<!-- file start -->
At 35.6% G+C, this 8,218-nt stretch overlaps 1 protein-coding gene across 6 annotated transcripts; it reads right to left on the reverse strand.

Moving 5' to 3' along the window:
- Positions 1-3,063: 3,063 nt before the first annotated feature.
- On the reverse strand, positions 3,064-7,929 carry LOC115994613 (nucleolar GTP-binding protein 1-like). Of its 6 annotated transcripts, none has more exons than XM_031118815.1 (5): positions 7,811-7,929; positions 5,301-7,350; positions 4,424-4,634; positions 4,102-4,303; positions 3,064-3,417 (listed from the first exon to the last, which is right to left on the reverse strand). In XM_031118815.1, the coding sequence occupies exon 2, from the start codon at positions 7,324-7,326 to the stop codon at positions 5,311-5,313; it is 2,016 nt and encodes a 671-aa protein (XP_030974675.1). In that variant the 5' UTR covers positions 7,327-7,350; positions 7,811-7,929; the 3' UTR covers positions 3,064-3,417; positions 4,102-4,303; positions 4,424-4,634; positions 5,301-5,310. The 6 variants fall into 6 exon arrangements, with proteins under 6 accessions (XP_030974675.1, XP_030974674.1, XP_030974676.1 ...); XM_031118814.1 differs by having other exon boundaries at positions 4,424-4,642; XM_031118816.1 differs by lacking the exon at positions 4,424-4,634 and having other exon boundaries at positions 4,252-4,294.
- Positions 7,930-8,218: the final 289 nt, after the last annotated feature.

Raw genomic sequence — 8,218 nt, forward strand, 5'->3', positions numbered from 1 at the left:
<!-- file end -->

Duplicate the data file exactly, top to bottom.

At 35.6% G+C, this 8,218-nt stretch overlaps 1 protein-coding gene across 6 annotated transcripts; it reads right to left on the reverse strand.

Moving 5' to 3' along the window:
- Positions 1-3,063: 3,063 nt before the first annotated feature.
- On the reverse strand, positions 3,064-7,929 carry LOC115994613 (nucleolar GTP-binding protein 1-like). Of its 6 annotated transcripts, none has more exons than XM_031118815.1 (5): positions 7,811-7,929; positions 5,301-7,350; positions 4,424-4,634; positions 4,102-4,303; positions 3,064-3,417 (listed from the first exon to the last, which is right to left on the reverse strand). In XM_031118815.1, the coding sequence occupies exon 2, from the start codon at positions 7,324-7,326 to the stop codon at positions 5,311-5,313; it is 2,016 nt and encodes a 671-aa protein (XP_030974675.1). In that variant the 5' UTR covers positions 7,327-7,350; positions 7,811-7,929; the 3' UTR covers positions 3,064-3,417; positions 4,102-4,303; positions 4,424-4,634; positions 5,301-5,310. The 6 variants fall into 6 exon arrangements, with proteins under 6 accessions (XP_030974675.1, XP_030974674.1, XP_030974676.1 ...); XM_031118814.1 differs by having other exon boundaries at positions 4,424-4,642; XM_031118816.1 differs by lacking the exon at positions 4,424-4,634 and having other exon boundaries at positions 4,252-4,294.
- Positions 7,930-8,218: the final 289 nt, after the last annotated feature.

Raw genomic sequence — 8,218 nt, forward strand, 5'->3', positions numbered from 1 at the left: